Of course we certainly don’t want to be wrong. We don’t set out to be mistaken (which is admirable). But even when confronted with differing interpretations, understandings, or perspectives of the same scripture, we struggle within our stronghold of “belief” and, instead of inviting conversation and debate (which the first century church/synagogue was all about), we throw up all these walls around our little, prideful viewpoint, lobbing truth bombs (small t) onto an already incendiary minefield of dialogue, reducing the entire exchange to a shouting match of he-said-she-said, right/wrong, good/evil, nanananana-I-can’t-hear-you-anymore nonsense.

This is what the world sees.
In fact, this is ALL the world sees.

As Stetzer wrote, “People are trying to find the way back to the practices of the early church, and all claim to have the roadmap to get there…We do not see all that God is doing in the world, and we certainly don’t determine who is or isn’t a follower of Jesus.”

To me, that means if Hank Hanegraaff and his wife feel closer to Faith and Truth within the Eastern Orthodox religion, then who am I to say he is wrong? And yet, thousands are rushing to do just that.

Hanegraaff himself says, “People are posting this notion that somehow or other I’ve walked away from the faith and am no longer a Christian. Look, my views have been codified in 20 books, and my views have not changed.”

Churches, evangelicals, Christians…When it comes to wrestling with the differing views of others–within and outside of our own faith–we can do better.

We MUST do better.
“By this everyone will know that you are my disciples; by your love for one another.”

Jesus deserves better.
“I have come so that they should have life, and life to the full.”

And God certainly demands better.
“You will know them by their fruits. Do men gather grapes from thorn bushes or figs from thistles? Even so, every good tree bears good fruit, but a bad tree bears bad fruit.”

Stetzer challenges his readers this way: “I believe we need to go back to scripture for each and every generation of Christians and ask, ‘What would it look like to live out this timeless scriptural faith in this time and in this place?’”

Now there is a question worth contemplating.
In conversation.
With others.
Preferably of differing viewpoints.
You know, just for fun.
That would be a church service worth attending!
**Quotes are from the article “Hank Hanegraaff’s Switch to Eastern Orthodoxy, Why People Make Such Changes, and Four Ways Evangelicals Might Respond” by Ed Stetzer http://www.christianitytoday.com/edstetzer/2017/april/how-should-we-respond-to-hank-hanegraaffs-switch-to-orthodo.html

Today’s a cookie day

Today’s a struggle, and I thought long and hard about whether or not to even put this post out here. Sometimes I write because I feel it’s something I want to say. Sometimes I write what I believe needs to be said. Then there are those times that I write just for myself.

It’s a cheap form of therapy and, even as I hit the “publish” button, I wonder if today isn’t one of those days.

Obviously, I decided to put it out there.

And I decided to air this not because I was searching for some sort of confirmation, or even some sort of sympathy or encouragement. Not really.

I did it because, when it comes down to it, I know I can’t be alone. I’m not the only one who feels, or has ever felt, this way.

This is a “me, too” post, because today’s a day I’m really struggling with faith.

Today is one of those days where I can understand those who feel that religion is just an opiate for the masses.

Today is one of those days where I can see that a belief in something beyond myself is a necessary part of existence for a species blessed (or cursed) with a higher consciousness; if we don’t believe in a “something more out there” what’s the point of our existence at all?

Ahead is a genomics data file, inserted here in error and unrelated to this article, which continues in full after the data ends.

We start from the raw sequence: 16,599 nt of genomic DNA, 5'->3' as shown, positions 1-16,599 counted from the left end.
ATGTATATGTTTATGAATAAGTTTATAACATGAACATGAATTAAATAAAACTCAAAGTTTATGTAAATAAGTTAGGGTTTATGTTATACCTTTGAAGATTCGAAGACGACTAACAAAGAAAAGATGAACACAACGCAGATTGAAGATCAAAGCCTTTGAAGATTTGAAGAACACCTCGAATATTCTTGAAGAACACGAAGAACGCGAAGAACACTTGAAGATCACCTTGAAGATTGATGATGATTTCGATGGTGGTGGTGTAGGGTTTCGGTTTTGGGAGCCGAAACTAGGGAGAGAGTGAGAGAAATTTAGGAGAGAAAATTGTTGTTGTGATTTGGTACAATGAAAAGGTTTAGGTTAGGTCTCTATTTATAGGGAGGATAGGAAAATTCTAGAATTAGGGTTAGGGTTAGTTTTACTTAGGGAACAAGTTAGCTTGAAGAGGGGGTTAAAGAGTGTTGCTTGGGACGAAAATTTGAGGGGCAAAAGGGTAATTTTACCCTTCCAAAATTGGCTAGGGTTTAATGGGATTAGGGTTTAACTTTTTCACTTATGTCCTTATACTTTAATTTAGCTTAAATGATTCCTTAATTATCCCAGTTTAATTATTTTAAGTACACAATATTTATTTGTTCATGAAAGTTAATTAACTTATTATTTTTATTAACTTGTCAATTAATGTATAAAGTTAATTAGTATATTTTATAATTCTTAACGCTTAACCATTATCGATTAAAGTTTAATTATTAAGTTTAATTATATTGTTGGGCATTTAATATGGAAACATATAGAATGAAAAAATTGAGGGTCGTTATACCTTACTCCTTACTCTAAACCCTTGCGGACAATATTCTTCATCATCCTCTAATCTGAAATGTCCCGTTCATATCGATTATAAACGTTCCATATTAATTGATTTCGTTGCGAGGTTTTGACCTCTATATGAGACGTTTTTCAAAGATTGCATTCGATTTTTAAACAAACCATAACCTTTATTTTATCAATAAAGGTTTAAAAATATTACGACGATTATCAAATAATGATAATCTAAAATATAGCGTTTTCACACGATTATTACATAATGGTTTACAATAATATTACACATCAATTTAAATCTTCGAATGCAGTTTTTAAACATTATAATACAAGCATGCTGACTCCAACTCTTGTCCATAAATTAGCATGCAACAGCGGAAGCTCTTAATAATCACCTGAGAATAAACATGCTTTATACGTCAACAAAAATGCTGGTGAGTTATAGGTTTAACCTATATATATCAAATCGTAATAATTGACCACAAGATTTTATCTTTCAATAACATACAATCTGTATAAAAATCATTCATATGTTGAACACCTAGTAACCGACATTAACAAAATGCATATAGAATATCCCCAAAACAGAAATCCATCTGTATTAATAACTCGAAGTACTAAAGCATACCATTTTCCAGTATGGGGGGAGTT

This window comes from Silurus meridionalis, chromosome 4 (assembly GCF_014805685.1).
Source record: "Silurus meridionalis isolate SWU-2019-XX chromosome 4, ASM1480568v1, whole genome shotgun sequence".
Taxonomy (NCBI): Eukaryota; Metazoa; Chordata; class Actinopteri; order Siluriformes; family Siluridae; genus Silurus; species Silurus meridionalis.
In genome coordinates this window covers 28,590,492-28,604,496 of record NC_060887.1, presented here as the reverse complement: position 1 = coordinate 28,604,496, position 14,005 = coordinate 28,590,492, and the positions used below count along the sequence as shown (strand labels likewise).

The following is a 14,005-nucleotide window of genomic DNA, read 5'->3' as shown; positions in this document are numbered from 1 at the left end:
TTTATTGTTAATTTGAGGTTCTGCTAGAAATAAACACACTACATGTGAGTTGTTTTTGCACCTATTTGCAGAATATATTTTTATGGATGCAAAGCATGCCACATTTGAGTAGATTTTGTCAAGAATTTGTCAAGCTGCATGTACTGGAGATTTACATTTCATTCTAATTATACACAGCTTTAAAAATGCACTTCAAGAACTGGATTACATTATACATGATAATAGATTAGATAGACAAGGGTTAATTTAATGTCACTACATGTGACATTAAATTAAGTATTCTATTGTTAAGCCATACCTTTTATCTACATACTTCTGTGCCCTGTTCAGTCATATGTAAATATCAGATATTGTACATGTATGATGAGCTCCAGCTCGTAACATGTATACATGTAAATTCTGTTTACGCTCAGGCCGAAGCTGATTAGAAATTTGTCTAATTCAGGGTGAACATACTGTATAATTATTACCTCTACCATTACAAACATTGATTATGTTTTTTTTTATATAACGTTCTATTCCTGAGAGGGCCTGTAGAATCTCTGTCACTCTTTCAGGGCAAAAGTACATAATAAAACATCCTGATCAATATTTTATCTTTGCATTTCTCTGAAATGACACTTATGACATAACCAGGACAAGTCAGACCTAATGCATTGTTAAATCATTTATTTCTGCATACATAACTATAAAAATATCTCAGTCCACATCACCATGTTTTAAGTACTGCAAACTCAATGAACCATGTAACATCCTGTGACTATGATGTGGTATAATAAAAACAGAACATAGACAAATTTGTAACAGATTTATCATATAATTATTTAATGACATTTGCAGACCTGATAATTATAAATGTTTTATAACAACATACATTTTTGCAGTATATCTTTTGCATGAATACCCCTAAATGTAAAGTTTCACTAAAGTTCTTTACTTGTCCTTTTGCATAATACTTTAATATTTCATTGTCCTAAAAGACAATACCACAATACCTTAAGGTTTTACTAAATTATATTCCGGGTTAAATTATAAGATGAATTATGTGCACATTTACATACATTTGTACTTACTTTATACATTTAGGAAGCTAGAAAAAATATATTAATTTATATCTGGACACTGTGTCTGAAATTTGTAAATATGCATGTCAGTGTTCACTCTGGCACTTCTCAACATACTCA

Today is a day that I see the argument of those who believe that faith and religion are panaceas for the poor, the marginalized, the “less than” of the world; those who’ve realized that they will possibly, probably, never make it in life, at least to the extent the world’s advertising would have us believe is possible; or, to the extent of those we choose to compare ourselves to, always coming up short because there is always someone on the other side of the someone we’re emulating.

Maybe it’s because the bootstraps we’re supposed to pick ourselves up by just aren’t long enough. Or we’re wearing the wrong boots altogether. The poor, the marginalized, the widows and orphans, we need our brass ring, too. Even if it’s something we have to wait for some fine day, when this life is o’er.

Today is a day I get all that.

And there’s one thing this kind of a funk makes me realize (maybe this is even where my hope is, at least for today): having a faith in something beyond ourselves is not an upward trajectory. It is not a slow climb up a long mountain. It is not even the constant unveiling of truth upon truth.

Sometimes—most times—faith is a roller coaster. Sometimes we’re at a peak. Sometimes we’re in a valley (and the transition can be swift). Sometimes there are twists and turns. Sometimes there are brief moments of respite.

Sometimes the goal is to reach the end, wide-eyed and winded, excited to find out what’s next.

And, sometimes it’s all we can do to reach the end without losing our cookies.

Today just happens to be a cookie day.

Jesus Freaks & Donald Trump | Commonweal Magazine

This is an interesting article from Julia Marley, one that made me go, “Hmmm…”  Definitely fodder for some interesting conversation. I’d love thoughts from some of my readers.

“I first started thinking about this martyr complex in 2013, when I read a story on a then-college student at the University of Arizona who called himself Brother Dean. His “ministry” consisted of standing on the sidewalks of campus and preaching about the evils of extramarital sex, feminism, and homosexuality—all in a highly inflammatory way. He once followed around a Take Back the Night demonstration carrying a sign that said, “You deserve rape.” Reflecting on his approach in an interview, he seemed aware of the social cost of his shocking language, but he managed to justify it by appealing to the Bible. “When I decided to start preaching, I decided that I was willing to give up everything,” Brother Dean said. “The preaching puts someone into a wilderness, a wilderness of aloneness. If you decide to do what the Bible says, you will be alone most of the time.” In using this language, he was invoking Christ’s martyred forerunner, John the Baptist—and in a way that doesn’t sound all that different from DC Talk. Brother Dean’s rationale demonstrates how Christians can interpret John 15:18–19 to justify offensiveness for its own sake. Jesus’ words made people so angry that he got himself killed. If Christians inspire a similar level of rage, they must be imitating Christ. I have chosen you out of the world—therefore the world hates you.”  ~ Click on the link to read the entire article:

Source: Jesus Freaks & Donald Trump | Commonweal Magazine